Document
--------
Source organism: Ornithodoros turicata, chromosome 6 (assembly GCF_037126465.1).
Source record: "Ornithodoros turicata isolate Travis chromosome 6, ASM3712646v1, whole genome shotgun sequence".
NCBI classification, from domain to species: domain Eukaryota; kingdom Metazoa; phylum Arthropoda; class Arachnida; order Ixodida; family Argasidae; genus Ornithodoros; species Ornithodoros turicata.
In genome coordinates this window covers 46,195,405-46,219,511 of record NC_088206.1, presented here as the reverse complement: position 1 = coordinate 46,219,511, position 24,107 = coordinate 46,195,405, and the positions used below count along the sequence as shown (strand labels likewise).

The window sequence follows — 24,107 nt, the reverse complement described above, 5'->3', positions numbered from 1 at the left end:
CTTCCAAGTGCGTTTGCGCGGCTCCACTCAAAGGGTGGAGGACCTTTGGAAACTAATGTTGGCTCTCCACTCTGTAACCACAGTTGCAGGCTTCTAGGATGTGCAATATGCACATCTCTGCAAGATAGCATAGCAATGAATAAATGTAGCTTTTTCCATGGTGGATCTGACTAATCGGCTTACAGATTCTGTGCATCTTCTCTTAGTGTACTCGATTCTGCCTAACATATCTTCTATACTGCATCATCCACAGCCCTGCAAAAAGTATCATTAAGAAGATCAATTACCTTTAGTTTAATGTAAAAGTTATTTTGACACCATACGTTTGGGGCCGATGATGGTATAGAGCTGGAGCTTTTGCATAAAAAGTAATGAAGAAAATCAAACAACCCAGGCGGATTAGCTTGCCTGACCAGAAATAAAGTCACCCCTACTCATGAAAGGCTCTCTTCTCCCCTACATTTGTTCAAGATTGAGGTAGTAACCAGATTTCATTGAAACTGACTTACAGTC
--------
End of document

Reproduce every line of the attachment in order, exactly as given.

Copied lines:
Source organism: Ornithodoros turicata, chromosome 6 (assembly GCF_037126465.1).
Source record: "Ornithodoros turicata isolate Travis chromosome 6, ASM3712646v1, whole genome shotgun sequence".
NCBI classification, from domain to species: domain Eukaryota; kingdom Metazoa; phylum Arthropoda; class Arachnida; order Ixodida; family Argasidae; genus Ornithodoros; species Ornithodoros turicata.
In genome coordinates this window covers 46,195,405-46,219,511 of record NC_088206.1, presented here as the reverse complement: position 1 = coordinate 46,219,511, position 24,107 = coordinate 46,195,405, and the positions used below count along the sequence as shown (strand labels likewise).

The window sequence follows — 24,107 nt, the reverse complement described above, 5'->3', positions numbered from 1 at the left end:
CTTCCAAGTGCGTTTGCGCGGCTCCACTCAAAGGGTGGAGGACCTTTGGAAACTAATGTTGGCTCTCCACTCTGTAACCACAGTTGCAGGCTTCTAGGATGTGCAATATGCACATCTCTGCAAGATAGCATAGCAATGAATAAATGTAGCTTTTTCCATGGTGGATCTGACTAATCGGCTTACAGATTCTGTGCATCTTCTCTTAGTGTACTCGATTCTGCCTAACATATCTTCTATACTGCATCATCCACAGCCCTGCAAAAAGTATCATTAAGAAGATCAATTACCTTTAGTTTAATGTAAAAGTTATTTTGACACCATACGTTTGGGGCCGATGATGGTATAGAGCTGGAGCTTTTGCATAAAAAGTAATGAAGAAAATCAAACAACCCAGGCGGATTAGCTTGCCTGACCAGAAATAAAGTCACCCCTACTCATGAAAGGCTCTCTTCTCCCCTACATTTGTTCAAGATTGAGGTAGTAACCAGATTTCATTGAAACTGACTTACAGTC